Published: Tue, May 15, 2018
World Media | By Cesar Oliver

Heitkamp backs Haspel to lead Central Intelligence Agency

Heitkamp backs Haspel to lead Central Intelligence Agency

President Donald Trump's nominee to be CIA director, Gina Haspel, said the agency should not have undertaken a past harsh interrogation program, while asserting that the program yielded "valuable intelligence". John McCainJohn Sidney McCainSenate GOP anger over McCain insult grows Conway: Heads will roll after latest White House leak McConnell praises McCain: "A genuine American hero" MORE's (Ariz.) opposition to her nomination.

"The United States must be an example to the rest of the world, and I support that", she said in her letter.

Vice Chairman of the Senate Intelligence Committee Mark Warner, D-Va., and Sen.

Haspel pledged at her confirmation hearing that she would never restart the program, in place in the years after the September 11, 2001 attacks, but did not go as far as saying it should not have been started.

Some democratic Senators have said they will support her nomination, while some republicans are opposed. Joe Manchin of West Virginia and Joe Donnelly of Indiana.

Warner's announcement came after Haspel wrote him to say the Central Intelligence Agency should never have run a harsh detention and interrogation program after 9/11.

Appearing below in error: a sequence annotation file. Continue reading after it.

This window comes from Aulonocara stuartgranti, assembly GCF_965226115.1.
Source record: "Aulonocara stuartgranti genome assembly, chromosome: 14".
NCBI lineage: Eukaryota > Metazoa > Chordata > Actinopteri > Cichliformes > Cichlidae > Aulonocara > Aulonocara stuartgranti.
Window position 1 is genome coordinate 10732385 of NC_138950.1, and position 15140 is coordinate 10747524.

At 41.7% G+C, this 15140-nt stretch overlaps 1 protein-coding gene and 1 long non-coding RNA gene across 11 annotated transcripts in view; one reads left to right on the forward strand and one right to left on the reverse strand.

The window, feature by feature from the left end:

Such unusual move former military decided because of suspicions about the possible involvement Haspel to use enhanced interrogation techniques, in other words, the torture of suspects.

With the Republican Party holding only a 51-49 margin in the Senate, cut to 50-49 in practice because of McCain's long absence due to terminal brain cancer, the shift of even one senator had the potential to torpedo the nomination.

McCain's comments sparked a fresh debate over now-banned torture techniques ahead of Senate voting. Asked about the Iran nuclear deal that Trump withdrew from last week, she said that Iran had continued to substantially meet its commitments, including by observing limits on its centrifuges and amounts of low-enriched uranium and by not pursuing the original design of its heavy water research reactor.

"Someone who has been an active participant and enthusiast for torture is not someone who should represent America", Paul said in an interview as he left the Senate for the week on Thursday. A committee vote is expected Wednesday.

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